1. Write for yourself first. Get all the material and all the feelings out on the page, and worry about editing later. It’s okay if it only makes sense to you at first. It’s okay if you can’t show this draft to anyone else. Poetry is vulnerable work, and even more so when you’re writing about painful moments in your life—which we often need to. Acknowledge the courage it takes to start a poem, and you will get more from your writing.
2. Find people you trust to edit your work. These should be people you trust on a personal level and an artistic one. You’ll probably end up showing your work to a lot of strangers, but take note of the people who get your work. Find people who can see where you’re trying to go, and people who will push you to find new and better ways to get there.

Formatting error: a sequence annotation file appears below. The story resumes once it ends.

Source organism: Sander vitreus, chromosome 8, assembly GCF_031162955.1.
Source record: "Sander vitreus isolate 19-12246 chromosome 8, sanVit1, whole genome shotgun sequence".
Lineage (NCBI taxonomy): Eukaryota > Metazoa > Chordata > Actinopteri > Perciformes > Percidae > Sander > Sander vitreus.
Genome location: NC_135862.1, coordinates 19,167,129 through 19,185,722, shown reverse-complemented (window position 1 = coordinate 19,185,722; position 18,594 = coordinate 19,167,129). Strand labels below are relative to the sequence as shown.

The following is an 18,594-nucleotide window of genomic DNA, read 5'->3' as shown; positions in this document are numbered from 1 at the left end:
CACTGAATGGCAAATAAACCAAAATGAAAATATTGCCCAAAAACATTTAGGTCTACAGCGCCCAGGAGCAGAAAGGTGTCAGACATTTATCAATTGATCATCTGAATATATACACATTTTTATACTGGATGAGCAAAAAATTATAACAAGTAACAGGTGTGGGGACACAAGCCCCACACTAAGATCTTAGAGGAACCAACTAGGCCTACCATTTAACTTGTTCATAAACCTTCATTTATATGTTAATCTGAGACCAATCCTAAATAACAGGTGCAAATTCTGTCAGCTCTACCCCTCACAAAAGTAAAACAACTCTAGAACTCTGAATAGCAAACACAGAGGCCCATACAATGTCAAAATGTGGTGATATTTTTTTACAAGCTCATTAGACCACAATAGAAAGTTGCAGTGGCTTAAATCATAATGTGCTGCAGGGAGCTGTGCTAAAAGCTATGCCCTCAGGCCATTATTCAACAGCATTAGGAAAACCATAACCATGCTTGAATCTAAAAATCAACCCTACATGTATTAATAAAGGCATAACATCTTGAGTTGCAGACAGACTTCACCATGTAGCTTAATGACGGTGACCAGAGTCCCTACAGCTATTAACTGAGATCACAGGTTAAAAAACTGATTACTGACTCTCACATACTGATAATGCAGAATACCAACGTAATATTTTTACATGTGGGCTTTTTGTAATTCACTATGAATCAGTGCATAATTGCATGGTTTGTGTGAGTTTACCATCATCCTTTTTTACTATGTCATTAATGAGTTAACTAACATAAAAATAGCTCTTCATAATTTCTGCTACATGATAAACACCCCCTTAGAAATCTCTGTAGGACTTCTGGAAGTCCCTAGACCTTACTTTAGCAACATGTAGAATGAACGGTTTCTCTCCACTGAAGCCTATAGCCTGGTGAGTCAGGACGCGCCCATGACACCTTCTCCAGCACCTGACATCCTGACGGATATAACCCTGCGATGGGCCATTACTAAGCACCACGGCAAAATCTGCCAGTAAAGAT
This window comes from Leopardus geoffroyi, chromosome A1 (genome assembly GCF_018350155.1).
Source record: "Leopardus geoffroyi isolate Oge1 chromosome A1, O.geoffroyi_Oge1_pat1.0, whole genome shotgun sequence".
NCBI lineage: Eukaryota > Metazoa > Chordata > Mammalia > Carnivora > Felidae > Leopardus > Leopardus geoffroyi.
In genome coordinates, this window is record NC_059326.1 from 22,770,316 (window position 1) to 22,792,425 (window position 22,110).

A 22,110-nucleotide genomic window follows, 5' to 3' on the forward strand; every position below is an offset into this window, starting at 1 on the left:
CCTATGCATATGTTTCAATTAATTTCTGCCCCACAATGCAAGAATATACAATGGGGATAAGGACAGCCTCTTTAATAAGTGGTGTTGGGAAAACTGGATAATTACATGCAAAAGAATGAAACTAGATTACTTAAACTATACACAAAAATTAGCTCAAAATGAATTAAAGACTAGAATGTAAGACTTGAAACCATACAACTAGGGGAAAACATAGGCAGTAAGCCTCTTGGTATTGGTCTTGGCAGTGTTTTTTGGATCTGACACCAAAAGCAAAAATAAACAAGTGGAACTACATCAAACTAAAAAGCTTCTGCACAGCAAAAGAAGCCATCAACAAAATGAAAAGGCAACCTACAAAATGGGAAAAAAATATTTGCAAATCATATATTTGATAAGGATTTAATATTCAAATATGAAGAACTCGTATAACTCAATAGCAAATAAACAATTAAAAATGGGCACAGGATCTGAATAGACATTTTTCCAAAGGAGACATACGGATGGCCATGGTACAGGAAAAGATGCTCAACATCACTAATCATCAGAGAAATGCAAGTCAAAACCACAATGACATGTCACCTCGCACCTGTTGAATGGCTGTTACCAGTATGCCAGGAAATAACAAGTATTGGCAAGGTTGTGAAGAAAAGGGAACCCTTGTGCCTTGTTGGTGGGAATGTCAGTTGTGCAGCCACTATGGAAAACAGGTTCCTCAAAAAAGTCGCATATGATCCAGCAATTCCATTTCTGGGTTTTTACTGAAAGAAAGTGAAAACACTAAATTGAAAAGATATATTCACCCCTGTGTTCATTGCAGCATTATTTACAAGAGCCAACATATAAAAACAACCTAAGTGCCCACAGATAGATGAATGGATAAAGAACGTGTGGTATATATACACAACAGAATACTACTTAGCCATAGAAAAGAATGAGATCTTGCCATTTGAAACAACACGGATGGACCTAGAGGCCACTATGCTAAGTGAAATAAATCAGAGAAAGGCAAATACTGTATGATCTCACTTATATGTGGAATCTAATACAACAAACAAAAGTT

4. Remember why you wrote the poem. Onstage, I always spend a few moments before each poem trying to get back into the emotional place that spurred the writing in the first place. Have it memorized as well as you can, even if you’re holding the paper, so you can focus on connecting with your words as you speak them.
5. It’s okay to put poems away for a while. This might be because you can’t connect to the emotion anymore in a poem you already wrote, or you’re still writing and don’t have enough emotional distance from the events yet to write about them. Trust yourself to know when a poem is ready to be heard.
I hope this is helpful!